A Complete Dictionary of the English Language, Both With Regard to Sound and Meaning: One Main Object of Which Is, to Establish a Plain and Permanent Standard of Pronunciation. to Which Is Prefixed, a Prosodial Grammar. Thomas Sheridan.
A Complete Dictionary of the English Language, Both With Regard to Sound and Meaning: One Main Object of Which Is, to Establish a Plain and Permanent Standard of Pronunciation. to Which Is Prefixed, a Prosodial Grammar
A Complete Dictionary of the English Language, Both With Regard to Sound and Meaning: One Main Object of Which Is, to Establish a Plain and Permanent Standard of Pronunciation. to Which Is Prefixed, a Prosodial Grammar
A Complete Dictionary of the English Language, Both With Regard to Sound and Meaning: One Main Object of Which Is, to Establish a Plain and Permanent Standard of Pronunciation. to Which Is Prefixed, a Prosodial Grammar

A Complete Dictionary of the English Language, Both With Regard to Sound and Meaning: One Main Object of Which Is, to Establish a Plain and Permanent Standard of Pronunciation. to Which Is Prefixed, a Prosodial Grammar

Sixth Edition. Very Good. Item #4922

Philadelphia: W. Young, Mills & Son, 1796. Sixth Edition (sometimes described as Third American Edition, preceded by two other printings by Young). This copy from the estate of author, language columnist, and speechwriter William Safire, with his ownership signature on front free endpaper.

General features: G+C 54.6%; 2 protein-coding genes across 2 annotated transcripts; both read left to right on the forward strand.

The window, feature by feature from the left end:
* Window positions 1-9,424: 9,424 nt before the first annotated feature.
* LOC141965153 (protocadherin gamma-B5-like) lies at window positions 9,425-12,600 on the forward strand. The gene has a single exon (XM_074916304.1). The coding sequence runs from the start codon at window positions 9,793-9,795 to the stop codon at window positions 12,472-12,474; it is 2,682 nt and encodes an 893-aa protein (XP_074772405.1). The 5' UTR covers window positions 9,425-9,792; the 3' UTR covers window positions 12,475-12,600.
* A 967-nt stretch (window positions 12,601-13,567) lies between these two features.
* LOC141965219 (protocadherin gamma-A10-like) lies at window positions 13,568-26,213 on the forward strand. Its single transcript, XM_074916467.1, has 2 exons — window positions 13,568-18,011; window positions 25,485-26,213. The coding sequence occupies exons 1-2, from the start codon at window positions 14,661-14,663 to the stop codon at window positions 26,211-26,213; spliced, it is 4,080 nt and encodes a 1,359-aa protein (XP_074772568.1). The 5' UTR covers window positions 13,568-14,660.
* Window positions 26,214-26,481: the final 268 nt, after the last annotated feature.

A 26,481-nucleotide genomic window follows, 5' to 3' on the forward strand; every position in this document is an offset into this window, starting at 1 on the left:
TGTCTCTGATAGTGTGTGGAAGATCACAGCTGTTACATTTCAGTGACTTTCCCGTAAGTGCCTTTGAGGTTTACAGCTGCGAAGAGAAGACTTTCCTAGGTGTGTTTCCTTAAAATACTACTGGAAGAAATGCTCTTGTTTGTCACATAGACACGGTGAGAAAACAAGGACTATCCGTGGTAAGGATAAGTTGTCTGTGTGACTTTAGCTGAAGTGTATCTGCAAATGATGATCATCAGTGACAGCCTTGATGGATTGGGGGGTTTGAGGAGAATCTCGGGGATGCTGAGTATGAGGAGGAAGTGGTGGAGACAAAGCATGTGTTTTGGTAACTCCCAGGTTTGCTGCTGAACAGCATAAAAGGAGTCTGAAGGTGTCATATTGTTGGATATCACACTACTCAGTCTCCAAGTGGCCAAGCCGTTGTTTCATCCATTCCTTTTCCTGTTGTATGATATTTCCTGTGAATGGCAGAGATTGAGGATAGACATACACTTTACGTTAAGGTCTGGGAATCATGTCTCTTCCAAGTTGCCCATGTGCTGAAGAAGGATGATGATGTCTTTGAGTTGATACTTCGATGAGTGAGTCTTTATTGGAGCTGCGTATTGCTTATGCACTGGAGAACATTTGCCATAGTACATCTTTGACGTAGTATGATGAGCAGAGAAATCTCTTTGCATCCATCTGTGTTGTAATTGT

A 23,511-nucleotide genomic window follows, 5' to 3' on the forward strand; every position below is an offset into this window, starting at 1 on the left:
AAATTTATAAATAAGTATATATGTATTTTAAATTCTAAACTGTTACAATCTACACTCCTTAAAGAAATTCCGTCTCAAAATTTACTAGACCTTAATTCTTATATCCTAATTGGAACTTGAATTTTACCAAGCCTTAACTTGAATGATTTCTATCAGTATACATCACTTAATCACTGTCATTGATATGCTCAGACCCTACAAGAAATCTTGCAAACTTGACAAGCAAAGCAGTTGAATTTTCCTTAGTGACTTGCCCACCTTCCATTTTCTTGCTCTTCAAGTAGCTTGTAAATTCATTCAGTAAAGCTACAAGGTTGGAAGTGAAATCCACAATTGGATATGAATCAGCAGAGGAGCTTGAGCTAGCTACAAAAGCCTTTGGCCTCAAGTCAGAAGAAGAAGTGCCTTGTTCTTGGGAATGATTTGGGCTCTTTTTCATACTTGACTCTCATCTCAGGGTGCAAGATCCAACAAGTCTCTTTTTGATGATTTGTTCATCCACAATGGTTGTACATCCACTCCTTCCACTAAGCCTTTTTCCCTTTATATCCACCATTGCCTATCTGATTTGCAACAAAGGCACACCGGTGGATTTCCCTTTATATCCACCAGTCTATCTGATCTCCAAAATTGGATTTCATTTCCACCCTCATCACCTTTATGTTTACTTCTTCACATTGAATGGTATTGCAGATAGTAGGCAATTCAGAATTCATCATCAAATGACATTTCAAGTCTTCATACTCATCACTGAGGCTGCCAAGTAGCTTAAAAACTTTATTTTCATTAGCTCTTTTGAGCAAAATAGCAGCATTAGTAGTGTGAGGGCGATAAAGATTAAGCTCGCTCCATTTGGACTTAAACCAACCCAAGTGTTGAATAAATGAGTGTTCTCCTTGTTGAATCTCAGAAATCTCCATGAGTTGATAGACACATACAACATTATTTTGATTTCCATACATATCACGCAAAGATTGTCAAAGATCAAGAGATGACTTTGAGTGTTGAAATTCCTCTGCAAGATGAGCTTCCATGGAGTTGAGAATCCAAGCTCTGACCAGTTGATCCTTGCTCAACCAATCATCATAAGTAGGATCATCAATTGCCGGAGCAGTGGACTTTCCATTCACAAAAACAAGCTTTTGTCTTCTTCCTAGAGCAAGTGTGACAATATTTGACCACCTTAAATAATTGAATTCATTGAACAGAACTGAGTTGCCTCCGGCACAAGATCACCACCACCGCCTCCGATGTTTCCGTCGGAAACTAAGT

Thick 12mo; 104pp Preface and Grammar, with dictionary unpaginated. Rebacked with original mottled calf boards. Covers edgeworn with wear at corners and edges. Visible seam to back board from repair. Many pages dog-eared with a 1.5" strip missing along bottom of back free endpaper with no loss to text. Binding is sound.

An Irish actor and godson of Jonathan Swift, Sheridan switched careers in the 1760s to write and teach on matters of reading and elocution. While other dictionaries had made attempts at noting stress and pronunciation, Sheridan was "the first lexicographer who consistently respelled the entry words to indicate pronunciation... [He] pronounced every word, even simple ones, indicated stress as well as sound in his spellings, and gave greater attention to the hitherto neglected consonants than ever before" (Landau, Dictionaries, p. 57).

William Safire's "On Language," a column on popular etymology, usage, and all things language, ran in The New York Times magazine for thirty years.

Price: $325.00

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